• ‘How else would you get someone from A to B unless you've used an airplane?’
      • ‘She said: ‘People will still be able to get from A to B - it may just take them that bit longer.’’
      • ‘It must also be rather boring and predictable sailing directly and single-mindedly from A to B to C.’
      • ‘You could go from A to B directly, walking fast, neglecting the scenery, or instead you could choose to take your time.’
  • from A to Z

    • Over the entire range; completely.

      ‘make sure you understand the subject from A to Z’
      • ‘If everything is explained to us, from A to Z, then even an idiot can grasp it.’
      • ‘The person has to fit from A to Z or else they're just not wanted.’
      • ‘If you complete all the steps from A to Z, the mission is a success.’
      • ‘Instead, the opposition wants an independent committee to oversee the election from A to Z.’
      • ‘The process moves from A to Z without cutting corners.’
      • ‘They moved in with a heavy barrage of speculation from A to Z.’
      • ‘Most of my work has been in the comedy genre, so it's a dream role to get a chance to play a character that has a trajectory from A to Z.’
      • ‘They could argue about who was smarter, who the teachers liked best, anything from A to Z they could argue about.’
      • ‘It wouldn't be something I'd have to take from A to Z, point-by-point, and argue and describe.’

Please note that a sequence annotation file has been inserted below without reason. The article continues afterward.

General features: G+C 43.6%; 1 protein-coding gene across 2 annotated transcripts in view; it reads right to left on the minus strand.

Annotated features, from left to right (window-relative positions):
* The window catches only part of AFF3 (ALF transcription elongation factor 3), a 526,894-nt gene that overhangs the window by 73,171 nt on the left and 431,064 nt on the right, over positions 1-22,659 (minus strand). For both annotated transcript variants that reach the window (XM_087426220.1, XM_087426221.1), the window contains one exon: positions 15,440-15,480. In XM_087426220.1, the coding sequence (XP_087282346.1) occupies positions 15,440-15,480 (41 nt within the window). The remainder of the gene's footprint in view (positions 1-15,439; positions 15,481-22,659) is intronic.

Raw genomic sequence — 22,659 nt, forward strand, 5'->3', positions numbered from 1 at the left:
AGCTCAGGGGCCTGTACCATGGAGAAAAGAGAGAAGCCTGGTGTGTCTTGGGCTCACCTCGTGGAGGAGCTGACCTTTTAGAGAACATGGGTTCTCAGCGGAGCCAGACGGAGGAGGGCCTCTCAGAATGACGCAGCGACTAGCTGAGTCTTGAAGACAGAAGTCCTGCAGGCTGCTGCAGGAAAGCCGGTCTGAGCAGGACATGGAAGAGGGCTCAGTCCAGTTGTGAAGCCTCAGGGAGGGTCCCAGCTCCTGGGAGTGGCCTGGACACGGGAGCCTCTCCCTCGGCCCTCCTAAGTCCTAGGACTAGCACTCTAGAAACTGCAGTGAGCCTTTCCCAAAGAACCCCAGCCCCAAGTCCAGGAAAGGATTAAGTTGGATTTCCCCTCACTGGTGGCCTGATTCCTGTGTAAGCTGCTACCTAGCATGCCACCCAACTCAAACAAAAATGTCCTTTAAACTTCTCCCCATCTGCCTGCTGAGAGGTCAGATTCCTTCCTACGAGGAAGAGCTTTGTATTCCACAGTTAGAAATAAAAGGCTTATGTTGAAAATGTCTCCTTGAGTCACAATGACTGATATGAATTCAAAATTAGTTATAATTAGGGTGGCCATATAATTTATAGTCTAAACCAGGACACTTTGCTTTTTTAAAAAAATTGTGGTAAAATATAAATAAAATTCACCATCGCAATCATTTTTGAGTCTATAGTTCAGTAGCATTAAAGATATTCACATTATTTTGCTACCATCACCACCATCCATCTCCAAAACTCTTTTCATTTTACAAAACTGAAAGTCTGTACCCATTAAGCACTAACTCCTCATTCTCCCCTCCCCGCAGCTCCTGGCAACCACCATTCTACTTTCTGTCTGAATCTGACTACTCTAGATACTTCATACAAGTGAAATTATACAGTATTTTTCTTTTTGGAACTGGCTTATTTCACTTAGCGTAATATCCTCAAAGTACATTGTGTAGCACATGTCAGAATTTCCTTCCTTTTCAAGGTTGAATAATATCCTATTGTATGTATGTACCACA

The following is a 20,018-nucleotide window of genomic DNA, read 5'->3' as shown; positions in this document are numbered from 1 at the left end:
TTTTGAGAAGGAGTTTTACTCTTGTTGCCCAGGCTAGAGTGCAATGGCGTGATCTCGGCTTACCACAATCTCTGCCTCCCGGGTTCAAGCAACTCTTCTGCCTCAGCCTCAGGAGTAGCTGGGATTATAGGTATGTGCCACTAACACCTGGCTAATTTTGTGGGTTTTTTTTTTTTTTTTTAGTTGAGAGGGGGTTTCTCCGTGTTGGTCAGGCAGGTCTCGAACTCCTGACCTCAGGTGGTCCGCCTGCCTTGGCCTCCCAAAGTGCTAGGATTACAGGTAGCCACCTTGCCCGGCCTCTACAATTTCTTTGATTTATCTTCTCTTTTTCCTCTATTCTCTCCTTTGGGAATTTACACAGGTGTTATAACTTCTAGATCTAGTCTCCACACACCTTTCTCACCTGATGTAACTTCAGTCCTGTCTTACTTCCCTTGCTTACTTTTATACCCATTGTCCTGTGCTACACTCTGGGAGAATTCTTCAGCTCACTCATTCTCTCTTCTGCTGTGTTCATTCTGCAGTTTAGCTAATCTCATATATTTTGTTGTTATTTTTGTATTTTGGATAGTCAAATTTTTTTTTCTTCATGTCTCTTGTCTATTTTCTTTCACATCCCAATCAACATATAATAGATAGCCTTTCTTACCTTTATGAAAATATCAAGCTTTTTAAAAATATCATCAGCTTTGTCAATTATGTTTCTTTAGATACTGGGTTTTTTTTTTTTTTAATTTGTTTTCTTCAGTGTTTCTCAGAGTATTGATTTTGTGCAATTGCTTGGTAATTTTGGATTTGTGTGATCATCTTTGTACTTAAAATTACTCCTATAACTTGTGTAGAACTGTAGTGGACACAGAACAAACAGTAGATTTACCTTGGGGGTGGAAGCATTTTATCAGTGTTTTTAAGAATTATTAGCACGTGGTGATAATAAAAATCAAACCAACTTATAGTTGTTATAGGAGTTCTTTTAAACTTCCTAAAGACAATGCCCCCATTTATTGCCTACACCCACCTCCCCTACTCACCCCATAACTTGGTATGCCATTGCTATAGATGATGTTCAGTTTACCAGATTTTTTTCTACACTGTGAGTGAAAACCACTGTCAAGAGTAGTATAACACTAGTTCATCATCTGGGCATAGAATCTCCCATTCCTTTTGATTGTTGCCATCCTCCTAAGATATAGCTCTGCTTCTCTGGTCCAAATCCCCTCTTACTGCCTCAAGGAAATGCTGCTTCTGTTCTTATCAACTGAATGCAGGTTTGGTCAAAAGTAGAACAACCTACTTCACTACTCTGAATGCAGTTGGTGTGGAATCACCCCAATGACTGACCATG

• ‘Going through your list of accounts from A to Z won't really work.’
  • plan A

    • One's original plan or strategy.

      ‘plan A having gone horribly wrong, Ferguson used the interval to change his formation’
      Compare with plan B
      • ‘We had a review in the first week of the work to see if plan A was still the best way forward.’
      • ‘Why not just carry on with Plan A as if nothing has happened?’
      • ‘Plan A is actually just to turn up on the day and make it up.’
      • ‘However, since football is now a 16-man game, he can bring on talented substitutes if plan A is not working.’
      • ‘We can't even resort to Plan B these days because we haven't got a Plan A!’
      • ‘I think the only reason you're back now is because Plan A disintegrated and I'm your contingency.’
      • ‘If their coaches are talking differently October 1, you'll know Plan A didn't quite work.’
      • ‘Plan A, to propose on Detonator, backfired when she saw the ride on the website and refused to go on it.’
      • ‘Business as usual - Plan A - is clearly not working.’
      • ‘You've got to still have a Plan B if Plan A doesn't work.’
      • ‘Plan A, business as usual, is no longer a viable option.’
      • ‘I don't know what plan A was, but it evidently failed.’
      • ‘That's plan A, but I've a number of other plans.’
      • ‘You either continue with plan A, or you look at alternatives.’
      • ‘We had Plan A and Plan B and Plan C.’
      • ‘This is plan A; this is what I plan to do.’
      • ‘Have a plan B in case plan A fails.’
      • ‘Fortunately, I have appealing contingency plans, but still first I'll apply myself to plan A with all my strength.’
      • ‘Plan A had been for me to travel with Connie on the train, but there were no seats available.’

Pronunciation

A

/eɪ/

  • 1(in card games) ace.

    ‘you cash ♥AK’
  • 2Against (heading the column in a table of sports results which shows the goals or points scored against each club).

  • 3informal A level.

  • 4Ampere(s).

  • 5Ångstrom(s).

  • 6Attack (in designations of US aircraft types)

    ‘an A-10’
  • 7Answer.

    ‘Q: What is a hung parliament? A: One in which no single party has an overall majority’
  • 8(in names of sports clubs) Athletic.

    ‘Dunfermline A’
  • 9Austria (international vehicle registration).